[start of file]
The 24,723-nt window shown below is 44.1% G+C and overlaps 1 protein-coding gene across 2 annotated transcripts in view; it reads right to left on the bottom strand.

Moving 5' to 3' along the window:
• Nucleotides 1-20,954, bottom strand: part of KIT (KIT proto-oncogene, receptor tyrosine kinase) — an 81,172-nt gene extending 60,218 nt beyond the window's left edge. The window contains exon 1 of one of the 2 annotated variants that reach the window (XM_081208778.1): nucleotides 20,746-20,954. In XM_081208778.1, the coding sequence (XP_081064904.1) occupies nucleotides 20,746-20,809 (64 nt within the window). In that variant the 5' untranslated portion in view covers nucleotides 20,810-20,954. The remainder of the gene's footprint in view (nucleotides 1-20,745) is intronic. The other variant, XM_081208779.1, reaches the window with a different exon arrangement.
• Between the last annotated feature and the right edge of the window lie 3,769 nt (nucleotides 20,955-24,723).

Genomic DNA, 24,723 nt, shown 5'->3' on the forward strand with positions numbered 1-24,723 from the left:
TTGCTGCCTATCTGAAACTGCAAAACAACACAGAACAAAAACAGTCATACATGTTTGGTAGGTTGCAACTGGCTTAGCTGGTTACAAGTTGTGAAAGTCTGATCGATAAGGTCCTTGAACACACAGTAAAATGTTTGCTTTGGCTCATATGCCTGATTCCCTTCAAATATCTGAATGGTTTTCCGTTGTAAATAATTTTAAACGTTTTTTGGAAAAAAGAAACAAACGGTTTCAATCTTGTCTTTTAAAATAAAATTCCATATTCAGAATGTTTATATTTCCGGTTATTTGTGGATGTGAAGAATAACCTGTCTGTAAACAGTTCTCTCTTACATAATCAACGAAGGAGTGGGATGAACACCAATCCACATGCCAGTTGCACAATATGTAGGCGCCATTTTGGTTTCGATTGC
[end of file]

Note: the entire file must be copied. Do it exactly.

The 24,723-nt window shown below is 44.1% G+C and overlaps 1 protein-coding gene across 2 annotated transcripts in view; it reads right to left on the bottom strand.

Moving 5' to 3' along the window:
• Nucleotides 1-20,954, bottom strand: part of KIT (KIT proto-oncogene, receptor tyrosine kinase) — an 81,172-nt gene extending 60,218 nt beyond the window's left edge. The window contains exon 1 of one of the 2 annotated variants that reach the window (XM_081208778.1): nucleotides 20,746-20,954. In XM_081208778.1, the coding sequence (XP_081064904.1) occupies nucleotides 20,746-20,809 (64 nt within the window). In that variant the 5' untranslated portion in view covers nucleotides 20,810-20,954. The remainder of the gene's footprint in view (nucleotides 1-20,745) is intronic. The other variant, XM_081208779.1, reaches the window with a different exon arrangement.
• Between the last annotated feature and the right edge of the window lie 3,769 nt (nucleotides 20,955-24,723).

Genomic DNA, 24,723 nt, shown 5'->3' on the forward strand with positions numbered 1-24,723 from the left:
TTGCTGCCTATCTGAAACTGCAAAACAACACAGAACAAAAACAGTCATACATGTTTGGTAGGTTGCAACTGGCTTAGCTGGTTACAAGTTGTGAAAGTCTGATCGATAAGGTCCTTGAACACACAGTAAAATGTTTGCTTTGGCTCATATGCCTGATTCCCTTCAAATATCTGAATGGTTTTCCGTTGTAAATAATTTTAAACGTTTTTTGGAAAAAAGAAACAAACGGTTTCAATCTTGTCTTTTAAAATAAAATTCCATATTCAGAATGTTTATATTTCCGGTTATTTGTGGATGTGAAGAATAACCTGTCTGTAAACAGTTCTCTCTTACATAATCAACGAAGGAGTGGGATGAACACCAATCCACATGCCAGTTGCACAATATGTAGGCGCCATTTTGGTTTCGATTGC